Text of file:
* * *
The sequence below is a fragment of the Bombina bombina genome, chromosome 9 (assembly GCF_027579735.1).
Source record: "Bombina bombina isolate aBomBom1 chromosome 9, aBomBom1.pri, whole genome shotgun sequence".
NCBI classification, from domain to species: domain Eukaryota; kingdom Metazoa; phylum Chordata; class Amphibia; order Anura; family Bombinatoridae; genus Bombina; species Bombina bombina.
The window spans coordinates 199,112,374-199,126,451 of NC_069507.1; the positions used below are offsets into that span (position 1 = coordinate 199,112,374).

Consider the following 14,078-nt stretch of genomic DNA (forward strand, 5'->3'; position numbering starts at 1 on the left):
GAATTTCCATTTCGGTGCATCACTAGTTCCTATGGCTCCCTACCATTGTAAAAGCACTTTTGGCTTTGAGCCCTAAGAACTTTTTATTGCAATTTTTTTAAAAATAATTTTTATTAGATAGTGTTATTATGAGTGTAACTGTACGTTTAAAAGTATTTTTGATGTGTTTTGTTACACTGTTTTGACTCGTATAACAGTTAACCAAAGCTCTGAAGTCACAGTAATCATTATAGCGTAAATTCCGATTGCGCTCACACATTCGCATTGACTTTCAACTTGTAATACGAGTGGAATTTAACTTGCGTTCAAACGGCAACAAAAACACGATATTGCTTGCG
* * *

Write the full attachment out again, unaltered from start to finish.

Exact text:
The sequence below is a fragment of the Bombina bombina genome, chromosome 9 (assembly GCF_027579735.1).
Source record: "Bombina bombina isolate aBomBom1 chromosome 9, aBomBom1.pri, whole genome shotgun sequence".
NCBI classification, from domain to species: domain Eukaryota; kingdom Metazoa; phylum Chordata; class Amphibia; order Anura; family Bombinatoridae; genus Bombina; species Bombina bombina.
The window spans coordinates 199,112,374-199,126,451 of NC_069507.1; the positions used below are offsets into that span (position 1 = coordinate 199,112,374).

Consider the following 14,078-nt stretch of genomic DNA (forward strand, 5'->3'; position numbering starts at 1 on the left):
GAATTTCCATTTCGGTGCATCACTAGTTCCTATGGCTCCCTACCATTGTAAAAGCACTTTTGGCTTTGAGCCCTAAGAACTTTTTATTGCAATTTTTTTAAAAATAATTTTTATTAGATAGTGTTATTATGAGTGTAACTGTACGTTTAAAAGTATTTTTGATGTGTTTTGTTACACTGTTTTGACTCGTATAACAGTTAACCAAAGCTCTGAAGTCACAGTAATCATTATAGCGTAAATTCCGATTGCGCTCACACATTCGCATTGACTTTCAACTTGTAATACGAGTGGAATTTAACTTGCGTTCAAACGGCAACAAAAACACGATATTGCTTGCG